Refresh, revive and get fit at a Swiss mountain retreat

WHETHER it’s the ski season or the summer holidays, the Swiss Alps are crawling with tourists. If people aren’t whizzing down a snow-covered hillside in the winter, come summer they’re resolutely trudging up a well-marked, well-trodden path.

But head to these same Alpine villages only a week or two out of season and you’ll have the place almost to yourself, offering the perfect retreat from the stress of City life. And after a sticky London summer battling with overheated public transport, a stuffy office and a distinct lack of sun, it was with much relief that I hopped on a plane for a long weekend in Arosa, a small Swiss resort about 1,800m above sea-level.

Arosa is not as well known as its bigger and more famous neighbours of Davos and Klosters. It’s a compact Alpine village by comparison, but it has more than enough in terms of walking, cycling and horse riding trails to keep you occupied.

It’s about three hours from Zurich airport but don’t bother hiring a car. For a start, the train is just as quick as driving, it works like clockwork – three changes, not one missed connection – and the final leg is not to be missed. It’s a narrow-gauge railway that wends its way steadily higher up the valley towards Arosa from the valley town of Chur and you’ll get some stunning views if the weather’s favourable.

The five-star Tschuggen Grand is certainly the place to stay in Arosa and we were met at the tiny station by an immaculately-dressed member of staff who drove us the short distance to the hotel, which is perched just above the village, and used to be a sanatorium.

But those hoping to stay in a chocolate-box Swiss chalet will be disappointed. Rebuilt in the late Sixties after a fire destroyed the original hotel, the Tschuggen Grand did not escape the architectural penchant of the time for concrete and glass.

But while the exterior of the hotel might be somewhat drab, the interior is faultless thanks to Swiss designer Carlo Rampazzi, who spruced it up substantially in 2006.

All the rooms have a smart, modern feel with bright quilted headboards – mine was a patchwork of vibrant orange and zebra stripes. Eye-catching, certainly, but I was glad I didn’t have to wake up facing it. The large bathroom, with its clean lines, glass and local Grisons granite was just as up-to-date and as well appointed.

While the hotel is certainly modern, the adjacent Bergoase spa, which opened in December 2006, is verging on the futuristic. It is carved into the hillside and is topped by nine glass sails, which blend into the trees during the day but glow different colours at night.

The spa is joined to the hotel by a suspended glass walkway so I was able to walk to and from my room wrapped in an over-sized dressing gown and slippers. Although the spa is built into the rock, its sheer size (an astounding 5,000 sq m over four floors) and light make the whole place feel open and relaxing. Whether you’re there to exercise, get pummelled or relax completely, there’s plenty of choice, though fitness fiends wanting a work-out before breakfast may wish the spa opened earlier than 8am.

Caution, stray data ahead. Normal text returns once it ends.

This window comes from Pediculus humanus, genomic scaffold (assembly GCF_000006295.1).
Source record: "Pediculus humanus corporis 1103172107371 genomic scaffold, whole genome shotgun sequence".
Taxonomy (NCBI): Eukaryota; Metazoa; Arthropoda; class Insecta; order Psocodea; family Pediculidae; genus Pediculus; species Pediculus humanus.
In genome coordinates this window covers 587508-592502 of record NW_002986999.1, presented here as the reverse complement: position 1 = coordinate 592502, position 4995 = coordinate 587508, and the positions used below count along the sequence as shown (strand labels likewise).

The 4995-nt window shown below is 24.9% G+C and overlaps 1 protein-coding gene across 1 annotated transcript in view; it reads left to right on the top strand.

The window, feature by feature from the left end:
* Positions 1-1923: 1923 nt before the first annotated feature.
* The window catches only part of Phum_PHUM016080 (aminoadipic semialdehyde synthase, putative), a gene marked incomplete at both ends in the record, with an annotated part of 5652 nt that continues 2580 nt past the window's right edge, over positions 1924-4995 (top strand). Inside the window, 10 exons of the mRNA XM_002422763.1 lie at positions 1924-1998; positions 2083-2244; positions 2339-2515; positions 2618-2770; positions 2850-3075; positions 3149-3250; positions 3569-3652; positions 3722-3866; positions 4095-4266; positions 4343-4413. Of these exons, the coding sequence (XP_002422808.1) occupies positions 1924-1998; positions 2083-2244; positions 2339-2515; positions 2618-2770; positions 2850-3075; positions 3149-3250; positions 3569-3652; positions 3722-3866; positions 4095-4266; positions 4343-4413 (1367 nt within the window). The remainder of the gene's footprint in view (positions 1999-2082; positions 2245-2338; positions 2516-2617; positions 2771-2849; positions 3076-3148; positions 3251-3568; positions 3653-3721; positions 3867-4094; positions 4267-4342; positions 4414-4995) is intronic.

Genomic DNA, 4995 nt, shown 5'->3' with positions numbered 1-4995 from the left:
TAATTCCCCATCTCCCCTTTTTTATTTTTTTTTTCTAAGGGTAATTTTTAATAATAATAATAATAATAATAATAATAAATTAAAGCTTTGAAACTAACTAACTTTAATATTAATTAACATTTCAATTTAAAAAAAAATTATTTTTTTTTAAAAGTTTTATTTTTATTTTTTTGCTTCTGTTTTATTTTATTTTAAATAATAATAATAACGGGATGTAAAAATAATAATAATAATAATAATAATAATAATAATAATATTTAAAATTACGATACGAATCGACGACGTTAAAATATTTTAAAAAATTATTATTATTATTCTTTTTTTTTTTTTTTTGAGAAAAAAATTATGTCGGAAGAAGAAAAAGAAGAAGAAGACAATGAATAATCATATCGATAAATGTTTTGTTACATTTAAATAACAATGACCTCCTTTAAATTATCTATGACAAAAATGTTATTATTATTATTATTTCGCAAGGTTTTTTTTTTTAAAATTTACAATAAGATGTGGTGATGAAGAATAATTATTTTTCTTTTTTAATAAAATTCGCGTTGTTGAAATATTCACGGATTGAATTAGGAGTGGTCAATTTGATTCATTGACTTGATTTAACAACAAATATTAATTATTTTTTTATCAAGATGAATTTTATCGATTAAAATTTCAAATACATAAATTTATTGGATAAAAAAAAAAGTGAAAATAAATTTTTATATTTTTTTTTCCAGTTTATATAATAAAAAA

I decided to start in the gym – a tad later than 8am, I’ll admit – before heading to unwind in the outside relaxation pool and then enjoying a detoxifying lunch in the spa’s own restaurant, which rounded off the morning nicely.

A full body sports massage was just the trick for my troubled back though I could have chosen to go for any number of other treatments, including reflexology and ayurvedic massages. If you’re really pushing the boat out or looking to impress, then you can also hire one of the two private spas, which include treatments for two.

It would be very easy to laze in the spa for days on end without feeling the need to ever venture outside the hotel. This will certainly more than fill those common days in the mountains when low cloud, rain and even snow put paid to the best-laid plans.

But if you’re lucky to have excellent weather, then there’s really no excuse not to make the most of the staggering surroundings. The hotel can arrange all manner of activities – from yoga up the mountain at 2,000m to cycling, walking and horse riding. And if you feel you need a bit of a helping hand to get you started like we did, then the hotel’s private mountain railway – the Tschuggen Express – will take you up the first 150m of altitude in just over two minutes.

If you’re heading off into the hills – or even if you’re not – there’s plenty of opportunity to fill up at breakfast. Faced with the biggest continental spread I have ever seen, it was tempting to try a little bit of everything, safe in the knowledge I would work it off later. Fresh trout, local cheeses and meats, bircher muesli and boiled eggs all made it onto my plate while if you feel the need for something hot, they’ll cook almost anything.

It’s not just breakfast that’s taken seriously at the Tschuggen Grand. There are no fewer than five restaurants, which all put plenty of emphasis on local ingredients and the crisp and delicious Grisons white wine, whether you’re dining at the gourmet La Vetta or the less up-market but extremely fun Bunderstube, which offers local specialties such as cheese fondue and raclette as well as a skittles alley to try your luck after dinner – if you can still move, that is.

I left the Tschuggen Grand feeling energetic and healthy with all my City lethargy and worries gone. More than a hundred years ago, people started arriving in Arosa in search of better health. While the Tschuggen is anything but a sanatorium now, this is still true today. For 7 nights at Tschuggen Grand Hotel on B&B Basis including flights, Kuoni (01306747008 www.kuoni.co.uk) offer prices from £1290pp based on two sharing.